And now the Temple’s glittering roof was seen, with the buildings of Zion crowning the eminence above it, and the ridge of the Mount of Olives rising high over all. And now the city gate of Jerusalem was passed, with that thrill of the heart which none but a Jew, like Paul, could know.
"Our feet shall stand within your gates, O Jerusalem. Jerusalem is built like a city that is all joined together as one Where the tribes go up, the tribes of the LORD, unto the testimony of Israel, to give thanks unto the name of the LORD" (Psalm 122:2 - 4, HBFV, see also Psalm 68)
And now that this young enthusiastic Jew, Paul, is come into the land of his forefathers, and is about to receive his education in the schools of Jerusalem, the Holy City, we may pause to give some description of the state of Judea and Jerusalem. We have seen that it is impossible to fix the exact date of his arrival, but we know the general features of the period. We can easily form to ourselves some idea of the political and religious condition of Palestine.
Herod was now dead. The tyrant had been called to his last account, and that eventful reign, which had destroyed the nationality of the Jews, while it maintained their apparent independence, was over. It is most likely that Archelaus also had ceased to govern, and was already in exile. His accession to power had been attended with dreadful fighting in the streets, with bloodshed at sacred festivals, and with wholesale crucifixions. His reign of ten years was one continued season of disorder and discontent, and, at last, he was banished to Vienna on the Rhone, that Judea might be formally constituted into a Roman province.
We suppose Paul to have come from Tarsus to Jerusalem when one of the four governors, who preceded Pontius Pilate, was in power, either Coponius, or Marcus Ambivius, or Annius Rufus, or Valerius Gratus. The governor resided in the town of Caesarea. Soldiers were quartered there and at Jerusalem, and throughout Judea, wherever the turbulence of the people made garrisons necessary. Centurions were in the country towns (Luke 7:1 - 10) with soldiers on the banks of the Jordan (Luke 3:14). There was no longer even the show of independence.
The revolution, of which Herod had sown the seeds, now came to maturity. The only change since his death in the appearance of the country was that every thing became more Roman than before. Roman money was current in the markets. Roman words were incorporated in the popular language. Roman buildings were conspicuous in all the towns. Even those two independent principalities which two sons of Herod governed, between the provinces of Judea (which contained Jerusalem) and Syria, exhibited all the general character of the epoch. Philip, the tetrarch of Gaulonitis, called Bethsaida, on the north of the lake of Genesareth, by the name of Julias, in honor of the family who reigned at Rome. Antipas, the tetrarch of Galilee, built Tiberias on the south of the same lake, in honor of the emperor who about this time succeeded his illustrious stepfather.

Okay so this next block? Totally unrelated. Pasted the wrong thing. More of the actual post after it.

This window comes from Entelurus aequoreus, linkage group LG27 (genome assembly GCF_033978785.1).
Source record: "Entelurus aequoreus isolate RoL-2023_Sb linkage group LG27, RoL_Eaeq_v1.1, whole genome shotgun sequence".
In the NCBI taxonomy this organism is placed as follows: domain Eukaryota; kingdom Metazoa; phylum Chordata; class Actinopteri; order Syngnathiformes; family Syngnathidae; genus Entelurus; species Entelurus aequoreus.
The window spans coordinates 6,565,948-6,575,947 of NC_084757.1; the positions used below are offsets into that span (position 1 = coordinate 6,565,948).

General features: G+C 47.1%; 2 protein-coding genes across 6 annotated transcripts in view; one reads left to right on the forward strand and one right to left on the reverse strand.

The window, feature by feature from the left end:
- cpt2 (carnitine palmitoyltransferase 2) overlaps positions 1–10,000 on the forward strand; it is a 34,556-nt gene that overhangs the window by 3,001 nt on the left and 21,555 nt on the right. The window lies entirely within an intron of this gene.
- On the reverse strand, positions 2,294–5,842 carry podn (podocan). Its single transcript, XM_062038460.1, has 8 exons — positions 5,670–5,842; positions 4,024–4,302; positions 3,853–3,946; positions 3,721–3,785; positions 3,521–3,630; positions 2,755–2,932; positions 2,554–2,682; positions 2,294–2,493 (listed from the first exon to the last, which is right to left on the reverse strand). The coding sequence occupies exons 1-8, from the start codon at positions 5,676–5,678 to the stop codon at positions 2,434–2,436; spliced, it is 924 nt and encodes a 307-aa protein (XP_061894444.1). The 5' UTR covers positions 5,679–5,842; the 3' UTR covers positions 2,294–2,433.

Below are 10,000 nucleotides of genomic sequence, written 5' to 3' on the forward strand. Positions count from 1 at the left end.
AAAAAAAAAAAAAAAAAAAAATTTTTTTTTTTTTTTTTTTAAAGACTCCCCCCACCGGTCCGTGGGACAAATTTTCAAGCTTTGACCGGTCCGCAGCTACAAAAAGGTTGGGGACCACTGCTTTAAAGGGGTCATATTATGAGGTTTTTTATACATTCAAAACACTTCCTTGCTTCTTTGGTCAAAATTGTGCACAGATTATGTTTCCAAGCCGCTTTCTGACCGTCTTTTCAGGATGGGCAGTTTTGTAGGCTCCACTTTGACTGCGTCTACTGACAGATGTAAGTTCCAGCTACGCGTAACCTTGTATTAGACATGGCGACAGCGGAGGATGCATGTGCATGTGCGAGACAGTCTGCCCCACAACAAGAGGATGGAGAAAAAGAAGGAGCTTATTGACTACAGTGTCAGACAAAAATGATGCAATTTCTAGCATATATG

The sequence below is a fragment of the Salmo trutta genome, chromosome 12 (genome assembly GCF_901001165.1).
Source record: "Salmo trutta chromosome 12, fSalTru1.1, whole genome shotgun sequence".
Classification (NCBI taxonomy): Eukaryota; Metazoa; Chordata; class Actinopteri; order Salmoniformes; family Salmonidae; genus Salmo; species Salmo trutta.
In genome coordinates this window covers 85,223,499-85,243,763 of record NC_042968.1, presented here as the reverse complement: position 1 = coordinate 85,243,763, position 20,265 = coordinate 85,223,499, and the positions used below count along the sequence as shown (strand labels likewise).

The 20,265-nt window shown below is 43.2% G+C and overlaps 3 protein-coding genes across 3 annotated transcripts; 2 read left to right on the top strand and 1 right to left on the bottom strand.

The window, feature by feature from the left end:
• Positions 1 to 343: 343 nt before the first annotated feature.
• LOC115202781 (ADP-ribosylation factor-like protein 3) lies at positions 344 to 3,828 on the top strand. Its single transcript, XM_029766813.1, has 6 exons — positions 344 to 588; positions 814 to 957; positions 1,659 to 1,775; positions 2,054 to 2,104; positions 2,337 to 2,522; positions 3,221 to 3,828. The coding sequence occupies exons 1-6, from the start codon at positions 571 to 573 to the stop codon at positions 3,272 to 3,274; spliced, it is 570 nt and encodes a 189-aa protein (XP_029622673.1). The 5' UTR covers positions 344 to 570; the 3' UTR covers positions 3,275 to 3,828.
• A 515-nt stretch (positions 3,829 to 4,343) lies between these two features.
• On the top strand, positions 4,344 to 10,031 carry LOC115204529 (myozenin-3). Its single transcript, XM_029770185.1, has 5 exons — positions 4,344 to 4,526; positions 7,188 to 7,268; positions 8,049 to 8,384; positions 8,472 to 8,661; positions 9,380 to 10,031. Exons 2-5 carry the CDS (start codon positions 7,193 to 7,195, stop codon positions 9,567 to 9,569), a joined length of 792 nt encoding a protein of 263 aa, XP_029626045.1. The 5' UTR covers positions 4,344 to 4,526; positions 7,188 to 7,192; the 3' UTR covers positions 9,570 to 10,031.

These political changes had been attended with a gradual alteration in the national feelings of the Jews, like Paul, with regard to their religion. That the sentiment of political nationality was not extinguished was proved too well by all the horrors of Vespasian’s and Hadrian’s reigns, but there was a growing tendency to cling rather to their Law and Religion as the center of their unity. The great conquests of the Heathen powers may have been intended by Divine Providence to prepare this change in the Jewish mind. Even under the Maccabees, the idea of the state began to give place, in some degree, to the idea of religious life. Under Herod, the old unity was utterly broken to pieces. The high priests, who served in Jerusalem, were set up and put down at his caprice.
Under the governors, the power of the Sanhedrin was still more abridged, and high priests were raised and deposed, so that it is often a matter of great difficulty to ascertain who was high priest at Jerusalem in any given year at this period (See Acts 23:5). Thus the hearts of the Jews turned more and more towards the fulfillment of Prophecy, the practice of Religion and to the interpretation of the Law. All else was now hopeless. The Pharisees (Paul would ultimately become one of them), the Scribes, and the Lawyers were growing into a more important body even than the Priests and the Levites and that system of "Rabbinism" was beginning, which, supplanting the original religion of the Jews, became, after the ruin of the Temple and the extinction of the public worship, a new bond of national union.